Rasputin had a brother and sister, his sister was drowned and his brother fell into a pond was saved but then died of pneumonia shortly after, make out of this what you will, but apparently this had a profound effect upon Rasputins later life and he later named his own children after them,creepy.
Rasputin was later made the healer of the Tsar's son Alexie were he pretty much had little or no assistance in that actual healing of the boy but claimed he did. Rasputin had a large amount of controversy surrounding him during his job as a healer, most of this controversey surrounded his sexual activity at this time, incuding the supposed rape of a nun. Rasputin took part in a great deal of dodgy activites as healer including bribery.
But the real notoriety of Rasputin is in his death, he was supposedly first stabbed by a prostitute, causing his entrails to fall out, ew, but he recovered from this after surgery. Over 2 years later after this first attempted murder the nobles banded together and lured Rasputin to the palace where they fed him red wine and cake laced with extreme amounts of cyanide. But he survived this even though there was supposedly enough cyanide in the food to kill five men. After this failure the Prince who was one of the nobles involved, shot Rasputin with a revolver, then fled but as soon he went outside he realised, "Hey this is Russia, its cold" (not direct quote, lol) went back to get his coat. And while he was there he decided to check to see if Rasputin was dead, at which point Rasputin opened his eyes grabbed the Prince by the throat and supposedly whispered in his ear,"you bad boy", now if thats not creepy I dont know what is, he then tried to strangle the prince but the other nobles arrived and opened fire on Rasputin, hitting him three times. Rasputin fell but when the nobles checked his body they found that he was still alive, at which point they wrapped him in a sheet and threw him in a ice cold river. Oh and to top it all off when his body was recovered and he was cremated he apparently sat up while in the fire, horryfying the whole crowd. Now that is some evil guy.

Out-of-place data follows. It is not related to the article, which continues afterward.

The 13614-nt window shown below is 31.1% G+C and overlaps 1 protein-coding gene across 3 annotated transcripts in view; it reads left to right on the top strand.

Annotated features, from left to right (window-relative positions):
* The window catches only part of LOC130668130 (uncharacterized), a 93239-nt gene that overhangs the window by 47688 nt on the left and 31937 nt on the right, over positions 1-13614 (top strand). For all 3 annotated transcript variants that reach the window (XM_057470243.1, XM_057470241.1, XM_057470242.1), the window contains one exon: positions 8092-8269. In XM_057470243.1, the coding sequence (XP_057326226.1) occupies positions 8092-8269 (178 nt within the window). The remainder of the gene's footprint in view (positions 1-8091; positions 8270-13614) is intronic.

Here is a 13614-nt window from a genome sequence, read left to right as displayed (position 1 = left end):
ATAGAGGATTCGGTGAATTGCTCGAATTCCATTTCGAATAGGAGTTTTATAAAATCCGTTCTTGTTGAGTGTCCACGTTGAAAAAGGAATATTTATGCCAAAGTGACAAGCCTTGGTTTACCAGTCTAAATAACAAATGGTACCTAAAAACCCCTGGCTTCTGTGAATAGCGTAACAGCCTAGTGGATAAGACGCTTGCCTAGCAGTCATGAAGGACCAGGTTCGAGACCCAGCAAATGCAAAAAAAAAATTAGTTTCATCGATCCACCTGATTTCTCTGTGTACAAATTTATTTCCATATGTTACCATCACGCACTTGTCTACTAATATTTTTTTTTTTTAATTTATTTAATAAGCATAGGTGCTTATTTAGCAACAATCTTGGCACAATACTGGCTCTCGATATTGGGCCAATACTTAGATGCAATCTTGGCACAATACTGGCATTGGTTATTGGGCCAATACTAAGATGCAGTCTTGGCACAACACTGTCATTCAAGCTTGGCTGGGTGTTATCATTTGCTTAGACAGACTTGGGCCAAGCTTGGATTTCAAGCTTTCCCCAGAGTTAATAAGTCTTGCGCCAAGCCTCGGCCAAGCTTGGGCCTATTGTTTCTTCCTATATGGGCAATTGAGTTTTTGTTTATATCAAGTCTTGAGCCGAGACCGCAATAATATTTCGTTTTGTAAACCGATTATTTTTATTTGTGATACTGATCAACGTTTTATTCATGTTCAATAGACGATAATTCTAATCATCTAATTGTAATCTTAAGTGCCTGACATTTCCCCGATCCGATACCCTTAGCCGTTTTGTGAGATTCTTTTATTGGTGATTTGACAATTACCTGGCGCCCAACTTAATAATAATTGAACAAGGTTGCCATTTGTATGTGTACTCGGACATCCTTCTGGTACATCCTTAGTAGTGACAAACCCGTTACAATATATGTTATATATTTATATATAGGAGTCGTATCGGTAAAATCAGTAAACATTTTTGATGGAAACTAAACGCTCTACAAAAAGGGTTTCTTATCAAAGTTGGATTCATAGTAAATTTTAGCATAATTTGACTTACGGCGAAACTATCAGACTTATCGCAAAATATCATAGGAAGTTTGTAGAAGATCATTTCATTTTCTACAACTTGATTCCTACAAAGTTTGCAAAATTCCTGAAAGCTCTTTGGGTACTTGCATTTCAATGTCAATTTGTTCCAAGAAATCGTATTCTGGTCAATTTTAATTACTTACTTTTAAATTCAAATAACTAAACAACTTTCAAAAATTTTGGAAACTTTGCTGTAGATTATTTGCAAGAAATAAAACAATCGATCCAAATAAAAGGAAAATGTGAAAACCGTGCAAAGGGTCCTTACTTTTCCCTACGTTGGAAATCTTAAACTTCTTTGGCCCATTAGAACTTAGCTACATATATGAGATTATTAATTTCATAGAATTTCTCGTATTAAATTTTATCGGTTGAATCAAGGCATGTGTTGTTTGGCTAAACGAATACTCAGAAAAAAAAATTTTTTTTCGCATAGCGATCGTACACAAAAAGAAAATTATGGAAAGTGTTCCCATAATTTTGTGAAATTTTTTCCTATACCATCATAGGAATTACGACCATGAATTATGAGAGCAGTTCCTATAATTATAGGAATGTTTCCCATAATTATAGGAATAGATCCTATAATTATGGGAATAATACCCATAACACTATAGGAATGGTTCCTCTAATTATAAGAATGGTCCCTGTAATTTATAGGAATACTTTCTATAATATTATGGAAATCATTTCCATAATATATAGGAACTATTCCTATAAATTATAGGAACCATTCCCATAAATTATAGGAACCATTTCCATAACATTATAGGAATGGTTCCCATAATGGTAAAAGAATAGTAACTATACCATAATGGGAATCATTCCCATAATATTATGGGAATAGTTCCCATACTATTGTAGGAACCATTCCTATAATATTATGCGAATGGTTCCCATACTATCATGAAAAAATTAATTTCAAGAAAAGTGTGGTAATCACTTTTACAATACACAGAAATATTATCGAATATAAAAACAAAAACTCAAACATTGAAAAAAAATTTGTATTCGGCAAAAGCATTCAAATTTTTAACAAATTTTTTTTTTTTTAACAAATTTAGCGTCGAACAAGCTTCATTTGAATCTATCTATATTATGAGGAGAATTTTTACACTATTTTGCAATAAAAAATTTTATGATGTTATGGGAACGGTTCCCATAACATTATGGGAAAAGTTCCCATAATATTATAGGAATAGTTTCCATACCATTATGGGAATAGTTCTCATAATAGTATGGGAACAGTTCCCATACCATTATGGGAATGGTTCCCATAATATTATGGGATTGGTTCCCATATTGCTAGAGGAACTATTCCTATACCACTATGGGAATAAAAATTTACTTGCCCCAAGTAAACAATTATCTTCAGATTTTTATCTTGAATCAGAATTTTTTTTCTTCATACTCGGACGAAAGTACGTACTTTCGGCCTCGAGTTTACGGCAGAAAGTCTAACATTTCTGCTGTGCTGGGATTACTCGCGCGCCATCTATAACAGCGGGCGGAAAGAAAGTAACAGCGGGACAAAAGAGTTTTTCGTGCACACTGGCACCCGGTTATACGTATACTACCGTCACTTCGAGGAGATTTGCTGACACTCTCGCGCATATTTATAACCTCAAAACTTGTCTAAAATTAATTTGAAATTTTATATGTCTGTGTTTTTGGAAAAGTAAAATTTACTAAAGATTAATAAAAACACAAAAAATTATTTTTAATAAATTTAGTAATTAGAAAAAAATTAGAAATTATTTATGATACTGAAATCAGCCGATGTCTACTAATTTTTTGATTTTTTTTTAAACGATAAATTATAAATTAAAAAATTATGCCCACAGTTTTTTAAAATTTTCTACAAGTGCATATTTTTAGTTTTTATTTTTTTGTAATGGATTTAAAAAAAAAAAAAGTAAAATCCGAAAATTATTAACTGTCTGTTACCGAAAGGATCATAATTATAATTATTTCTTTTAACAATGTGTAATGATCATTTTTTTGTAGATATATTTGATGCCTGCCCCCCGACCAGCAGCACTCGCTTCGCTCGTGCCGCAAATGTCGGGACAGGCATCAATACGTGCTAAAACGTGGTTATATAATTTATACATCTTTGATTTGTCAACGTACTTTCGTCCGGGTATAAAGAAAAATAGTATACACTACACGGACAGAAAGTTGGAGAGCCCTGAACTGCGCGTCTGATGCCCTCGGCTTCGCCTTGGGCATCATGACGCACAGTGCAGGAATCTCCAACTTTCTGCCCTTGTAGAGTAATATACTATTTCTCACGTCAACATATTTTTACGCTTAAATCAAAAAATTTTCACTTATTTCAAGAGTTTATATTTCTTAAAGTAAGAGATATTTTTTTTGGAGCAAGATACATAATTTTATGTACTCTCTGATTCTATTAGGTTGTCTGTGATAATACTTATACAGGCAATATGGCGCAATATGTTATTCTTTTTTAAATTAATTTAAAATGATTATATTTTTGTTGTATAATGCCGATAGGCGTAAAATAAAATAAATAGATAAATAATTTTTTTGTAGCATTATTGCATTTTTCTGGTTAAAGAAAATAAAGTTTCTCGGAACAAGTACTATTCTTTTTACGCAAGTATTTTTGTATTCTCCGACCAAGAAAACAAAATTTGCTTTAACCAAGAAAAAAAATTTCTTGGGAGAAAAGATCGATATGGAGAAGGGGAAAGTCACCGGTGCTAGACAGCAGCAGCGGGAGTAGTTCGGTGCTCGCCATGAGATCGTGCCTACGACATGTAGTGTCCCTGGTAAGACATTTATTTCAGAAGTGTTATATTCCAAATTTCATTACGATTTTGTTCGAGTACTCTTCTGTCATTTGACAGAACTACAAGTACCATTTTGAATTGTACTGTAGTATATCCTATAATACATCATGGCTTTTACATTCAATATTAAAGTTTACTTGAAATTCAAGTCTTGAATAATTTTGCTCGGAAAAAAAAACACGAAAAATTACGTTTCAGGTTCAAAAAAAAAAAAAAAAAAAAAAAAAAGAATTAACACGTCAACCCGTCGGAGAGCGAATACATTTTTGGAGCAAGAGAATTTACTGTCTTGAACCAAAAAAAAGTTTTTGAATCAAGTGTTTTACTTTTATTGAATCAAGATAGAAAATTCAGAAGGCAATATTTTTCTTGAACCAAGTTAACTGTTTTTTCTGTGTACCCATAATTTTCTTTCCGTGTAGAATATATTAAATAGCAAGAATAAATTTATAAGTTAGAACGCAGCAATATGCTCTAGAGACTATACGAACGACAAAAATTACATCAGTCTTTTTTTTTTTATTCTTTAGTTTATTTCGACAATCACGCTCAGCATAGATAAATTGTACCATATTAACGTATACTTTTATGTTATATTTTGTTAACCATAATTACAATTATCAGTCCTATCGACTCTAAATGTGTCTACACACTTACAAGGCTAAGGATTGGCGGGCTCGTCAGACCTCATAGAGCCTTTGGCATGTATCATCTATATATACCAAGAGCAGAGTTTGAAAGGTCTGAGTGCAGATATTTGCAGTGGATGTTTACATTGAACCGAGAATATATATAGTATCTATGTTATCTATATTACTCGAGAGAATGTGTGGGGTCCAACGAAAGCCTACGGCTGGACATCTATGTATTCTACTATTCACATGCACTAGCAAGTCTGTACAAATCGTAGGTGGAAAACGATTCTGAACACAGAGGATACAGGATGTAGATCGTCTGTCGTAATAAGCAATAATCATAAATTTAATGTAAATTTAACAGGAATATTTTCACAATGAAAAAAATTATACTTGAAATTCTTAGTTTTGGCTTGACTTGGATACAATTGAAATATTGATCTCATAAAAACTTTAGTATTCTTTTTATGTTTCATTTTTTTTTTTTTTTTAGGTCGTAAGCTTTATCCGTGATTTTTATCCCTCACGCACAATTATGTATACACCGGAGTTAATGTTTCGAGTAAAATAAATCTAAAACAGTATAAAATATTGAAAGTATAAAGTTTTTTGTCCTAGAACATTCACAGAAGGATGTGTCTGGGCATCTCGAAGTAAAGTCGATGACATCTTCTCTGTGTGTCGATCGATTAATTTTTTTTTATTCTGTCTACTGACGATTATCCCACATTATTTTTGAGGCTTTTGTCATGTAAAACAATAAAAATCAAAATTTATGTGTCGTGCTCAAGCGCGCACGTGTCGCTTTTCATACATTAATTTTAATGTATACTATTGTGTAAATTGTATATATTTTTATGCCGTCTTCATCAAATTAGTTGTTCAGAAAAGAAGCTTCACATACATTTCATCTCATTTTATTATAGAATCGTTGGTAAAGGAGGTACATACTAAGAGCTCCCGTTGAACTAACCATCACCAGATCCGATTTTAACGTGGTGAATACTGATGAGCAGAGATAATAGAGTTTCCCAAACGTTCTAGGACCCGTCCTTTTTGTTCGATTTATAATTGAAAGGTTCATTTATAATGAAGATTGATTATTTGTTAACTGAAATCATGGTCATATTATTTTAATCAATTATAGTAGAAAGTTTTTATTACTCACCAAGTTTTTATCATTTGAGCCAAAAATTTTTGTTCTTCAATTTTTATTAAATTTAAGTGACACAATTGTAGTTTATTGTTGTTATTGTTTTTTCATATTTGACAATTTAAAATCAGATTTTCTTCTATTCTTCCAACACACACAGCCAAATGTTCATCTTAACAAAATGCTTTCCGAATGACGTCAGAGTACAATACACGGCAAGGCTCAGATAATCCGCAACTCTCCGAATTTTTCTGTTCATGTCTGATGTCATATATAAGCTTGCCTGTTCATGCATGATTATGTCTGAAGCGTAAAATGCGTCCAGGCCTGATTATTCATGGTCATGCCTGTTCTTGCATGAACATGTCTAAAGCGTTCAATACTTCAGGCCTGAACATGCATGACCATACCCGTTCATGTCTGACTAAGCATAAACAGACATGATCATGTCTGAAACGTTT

image1738

one creepy guy
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Comments

May 12, 2009 12:42am
Dambrath
Interesting article, wasn't Barrabas a serial killer? It could also be argues that to the Romans Jesus was a dissident.
May 16, 2009 12:26pm

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very interesting! Good article.
May 9, 2010 5:47am
Nikon
Tell me you made up some of that stuff about Rasputin.
This made really interesting reading.
Mar 2, 2012 6:56pm
JadeDragon
We know nothing about Barabbas in history other than that he was released instead of Jesus at the insistence of the crowd and how the gospel writers describe him. Matthew refers to Barabbas as a "notorious prisoner." Mark and Luke refer to Barabbas as one involved in a stasis, a riot. John 18:40 refers to Barabbas as a lēstēs ("bandit"), the word Josephus always employs when talking about Revolutionaries". All of these different descriptions can easily be seen as consistent - the Romans would see someone acting as a revolutionary as causing riots, stealing weapons (for example) and therefore as a notorious prisoner.

Pilate appears to have been trying to free Jesus, so he would have put up a prisoner who was so hated and considered so vile by the crowd they would never pick him over Jesus. Therefore if Barabbas' crimes were only against Rome and maybe even supported by some of the public, he would have been a bad choice for placing as an alternative to Jesus.

His name translates as son (bar) of father (abba) but Abba was also a common name so it could mean son of Abba. His name tells us nothing of who he was or what he did of course.

Various writers and film makers have fictionalized Barabbas into a zealot leader and revolutionary. Others say he was a murder or serial killer.

Because he was named in the Bible in 3 of the gospels it is possible that Barabbas, freed by Jesus from death (as all believers are), became a well known Christian believer and that mentioning him by name was a way of showing his place in history and unique circumstances of coming to know Christ by being saved.